About that “Carbon Tax”

darrell steinbergSteinberg proposal would throw monkey wrench into cap and trade

by Brian Leubitz

Cap and trade is far from perfect. And if you ask many economists, you’d find a carbon tax as a solid alternative. However, a muddy mix of the two? Well, that raises more questions than it answers.

And, so we have Sen. Steinberg’s proposal:

Next year for the first time, transportation fuels will come under the program: oil companies will have to account for the emissions from Californians’ cars and trucks. The cost of buying additional pollution permits is one that companies are almost certain to pass along to consumers.

Steinberg’s plan would make it more direct, as a tax that we pay at the pump. His reasoning is that while drivers will pay more for gas either way, with a tax the increase is more predictable and transparent.

“What people in California also need is pollution cuts,” said Tim O’Connor, director of the Environmental Defense Fund’s California Climate Initiative. He said that while he supports some of the ideas behind Steinberg’s proposal, he’s concerned it could undermine California’s efforts to charge for the right to pollute, and to reduce greenhouse emissions overall. (KQED / Molly Samuel)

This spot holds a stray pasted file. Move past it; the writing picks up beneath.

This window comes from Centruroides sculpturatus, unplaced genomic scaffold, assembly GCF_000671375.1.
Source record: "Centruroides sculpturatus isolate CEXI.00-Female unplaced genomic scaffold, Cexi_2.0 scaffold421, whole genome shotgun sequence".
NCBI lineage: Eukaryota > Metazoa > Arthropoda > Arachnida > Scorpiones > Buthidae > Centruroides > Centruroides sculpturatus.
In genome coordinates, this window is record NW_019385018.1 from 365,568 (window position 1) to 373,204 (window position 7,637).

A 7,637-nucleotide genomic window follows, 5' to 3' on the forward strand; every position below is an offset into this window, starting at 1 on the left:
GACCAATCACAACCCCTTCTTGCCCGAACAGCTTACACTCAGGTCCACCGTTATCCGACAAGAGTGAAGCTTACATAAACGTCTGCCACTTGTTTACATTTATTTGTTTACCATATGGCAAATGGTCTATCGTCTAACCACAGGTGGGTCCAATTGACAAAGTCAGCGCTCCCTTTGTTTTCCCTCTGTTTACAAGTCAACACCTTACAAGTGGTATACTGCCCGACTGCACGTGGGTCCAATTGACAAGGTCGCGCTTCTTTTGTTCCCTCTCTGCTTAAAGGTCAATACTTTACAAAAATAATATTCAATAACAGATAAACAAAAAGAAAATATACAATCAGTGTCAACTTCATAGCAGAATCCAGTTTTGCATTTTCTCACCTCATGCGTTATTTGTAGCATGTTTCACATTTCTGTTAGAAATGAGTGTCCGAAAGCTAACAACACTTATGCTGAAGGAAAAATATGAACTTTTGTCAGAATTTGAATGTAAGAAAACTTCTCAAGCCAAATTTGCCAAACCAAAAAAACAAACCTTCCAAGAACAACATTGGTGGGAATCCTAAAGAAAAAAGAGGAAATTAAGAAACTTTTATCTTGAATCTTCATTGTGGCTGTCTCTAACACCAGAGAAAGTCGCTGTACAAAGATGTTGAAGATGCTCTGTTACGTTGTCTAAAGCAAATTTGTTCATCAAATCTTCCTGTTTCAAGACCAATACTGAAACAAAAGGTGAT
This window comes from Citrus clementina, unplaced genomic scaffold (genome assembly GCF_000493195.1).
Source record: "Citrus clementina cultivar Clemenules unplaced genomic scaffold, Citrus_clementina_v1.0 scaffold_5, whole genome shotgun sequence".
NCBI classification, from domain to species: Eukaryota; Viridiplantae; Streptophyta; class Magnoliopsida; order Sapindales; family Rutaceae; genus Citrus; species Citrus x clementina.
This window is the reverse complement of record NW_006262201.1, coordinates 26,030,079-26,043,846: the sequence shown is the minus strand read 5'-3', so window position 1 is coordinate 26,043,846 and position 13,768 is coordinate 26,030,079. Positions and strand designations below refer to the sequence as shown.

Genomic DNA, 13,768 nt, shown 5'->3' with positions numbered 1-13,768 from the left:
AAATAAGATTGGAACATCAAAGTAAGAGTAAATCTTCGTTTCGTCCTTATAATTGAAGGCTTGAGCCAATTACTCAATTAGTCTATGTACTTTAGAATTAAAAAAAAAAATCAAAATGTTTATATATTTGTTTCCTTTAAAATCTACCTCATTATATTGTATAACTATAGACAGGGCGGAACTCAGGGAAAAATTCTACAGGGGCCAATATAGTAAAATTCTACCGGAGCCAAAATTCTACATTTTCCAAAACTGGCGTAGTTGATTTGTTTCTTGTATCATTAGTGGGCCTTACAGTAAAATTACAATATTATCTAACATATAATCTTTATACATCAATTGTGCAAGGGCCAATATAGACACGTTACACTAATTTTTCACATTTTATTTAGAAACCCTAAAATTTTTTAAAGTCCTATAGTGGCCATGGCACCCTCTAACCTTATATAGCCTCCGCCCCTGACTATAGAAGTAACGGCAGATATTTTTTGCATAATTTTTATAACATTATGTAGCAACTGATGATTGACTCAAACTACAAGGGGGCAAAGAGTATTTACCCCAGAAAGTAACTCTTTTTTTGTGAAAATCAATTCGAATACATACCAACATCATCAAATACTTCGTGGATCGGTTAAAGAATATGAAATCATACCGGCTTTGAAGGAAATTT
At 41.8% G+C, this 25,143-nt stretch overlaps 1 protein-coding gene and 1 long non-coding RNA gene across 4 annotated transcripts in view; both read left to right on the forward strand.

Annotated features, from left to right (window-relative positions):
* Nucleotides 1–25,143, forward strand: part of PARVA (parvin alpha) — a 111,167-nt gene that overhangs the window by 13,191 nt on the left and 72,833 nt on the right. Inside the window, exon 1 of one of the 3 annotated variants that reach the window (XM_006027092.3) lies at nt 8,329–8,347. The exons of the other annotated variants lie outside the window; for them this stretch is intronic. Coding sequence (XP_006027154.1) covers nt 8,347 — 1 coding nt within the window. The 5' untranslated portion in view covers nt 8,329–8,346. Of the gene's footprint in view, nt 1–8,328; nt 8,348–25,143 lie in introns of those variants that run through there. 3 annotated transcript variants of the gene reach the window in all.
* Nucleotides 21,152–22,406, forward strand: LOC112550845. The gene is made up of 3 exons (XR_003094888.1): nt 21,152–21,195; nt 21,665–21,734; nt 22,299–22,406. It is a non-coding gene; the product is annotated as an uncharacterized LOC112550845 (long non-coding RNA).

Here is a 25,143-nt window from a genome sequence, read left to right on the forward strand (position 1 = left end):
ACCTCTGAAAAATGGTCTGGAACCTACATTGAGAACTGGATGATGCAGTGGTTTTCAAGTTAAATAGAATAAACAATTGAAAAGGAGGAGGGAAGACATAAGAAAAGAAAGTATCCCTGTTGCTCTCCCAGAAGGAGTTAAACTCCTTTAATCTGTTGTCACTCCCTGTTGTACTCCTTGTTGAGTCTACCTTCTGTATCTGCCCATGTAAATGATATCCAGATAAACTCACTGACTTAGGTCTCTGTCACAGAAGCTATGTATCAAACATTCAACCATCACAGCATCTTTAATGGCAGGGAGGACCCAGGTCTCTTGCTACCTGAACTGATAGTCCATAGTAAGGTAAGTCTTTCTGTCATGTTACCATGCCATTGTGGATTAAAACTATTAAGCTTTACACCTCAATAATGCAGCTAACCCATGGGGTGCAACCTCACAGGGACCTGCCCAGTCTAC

The bill seems far from complete, and will likely get a lot of revisions. But, today is the deadline for bills to be filed, and so here we have something. Now, generally when the Western States Petroleum Association is happy, as they have said they are eager to listen to these changes, it should draw attention.

Whether these changes would go anywhere involves a lot of questions for a system that was just about to start in earnest next year. This will surely change, but environmentalists will want to keep a keen eye on this bill.